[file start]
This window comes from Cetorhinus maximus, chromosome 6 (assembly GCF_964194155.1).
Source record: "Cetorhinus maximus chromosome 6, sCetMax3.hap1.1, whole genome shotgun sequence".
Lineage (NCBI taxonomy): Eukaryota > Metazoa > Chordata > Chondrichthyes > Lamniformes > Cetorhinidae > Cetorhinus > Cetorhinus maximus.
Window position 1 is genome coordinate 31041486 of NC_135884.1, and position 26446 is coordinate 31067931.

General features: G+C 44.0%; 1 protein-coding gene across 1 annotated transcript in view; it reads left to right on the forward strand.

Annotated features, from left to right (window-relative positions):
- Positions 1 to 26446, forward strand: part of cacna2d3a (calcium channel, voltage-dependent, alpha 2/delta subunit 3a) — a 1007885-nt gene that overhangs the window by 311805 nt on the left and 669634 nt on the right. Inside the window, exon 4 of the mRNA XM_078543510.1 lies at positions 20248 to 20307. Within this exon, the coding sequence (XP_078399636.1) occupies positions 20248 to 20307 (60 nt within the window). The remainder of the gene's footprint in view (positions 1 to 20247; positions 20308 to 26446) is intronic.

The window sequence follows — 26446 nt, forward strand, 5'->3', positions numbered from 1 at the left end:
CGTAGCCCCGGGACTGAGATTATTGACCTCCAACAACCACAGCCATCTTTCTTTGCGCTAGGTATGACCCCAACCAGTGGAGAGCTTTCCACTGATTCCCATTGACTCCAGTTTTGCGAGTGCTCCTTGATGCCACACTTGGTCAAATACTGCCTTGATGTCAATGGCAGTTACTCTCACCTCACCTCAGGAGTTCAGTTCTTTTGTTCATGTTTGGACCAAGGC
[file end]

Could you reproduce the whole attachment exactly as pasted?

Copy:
This window comes from Cetorhinus maximus, chromosome 6 (assembly GCF_964194155.1).
Source record: "Cetorhinus maximus chromosome 6, sCetMax3.hap1.1, whole genome shotgun sequence".
Lineage (NCBI taxonomy): Eukaryota > Metazoa > Chordata > Chondrichthyes > Lamniformes > Cetorhinidae > Cetorhinus > Cetorhinus maximus.
Window position 1 is genome coordinate 31041486 of NC_135884.1, and position 26446 is coordinate 31067931.

General features: G+C 44.0%; 1 protein-coding gene across 1 annotated transcript in view; it reads left to right on the forward strand.

Annotated features, from left to right (window-relative positions):
- Positions 1 to 26446, forward strand: part of cacna2d3a (calcium channel, voltage-dependent, alpha 2/delta subunit 3a) — a 1007885-nt gene that overhangs the window by 311805 nt on the left and 669634 nt on the right. Inside the window, exon 4 of the mRNA XM_078543510.1 lies at positions 20248 to 20307. Within this exon, the coding sequence (XP_078399636.1) occupies positions 20248 to 20307 (60 nt within the window). The remainder of the gene's footprint in view (positions 1 to 20247; positions 20308 to 26446) is intronic.

The window sequence follows — 26446 nt, forward strand, 5'->3', positions numbered from 1 at the left end:
CGTAGCCCCGGGACTGAGATTATTGACCTCCAACAACCACAGCCATCTTTCTTTGCGCTAGGTATGACCCCAACCAGTGGAGAGCTTTCCACTGATTCCCATTGACTCCAGTTTTGCGAGTGCTCCTTGATGCCACACTTGGTCAAATACTGCCTTGATGTCAATGGCAGTTACTCTCACCTCACCTCAGGAGTTCAGTTCTTTTGTTCATGTTTGGACCAAGGC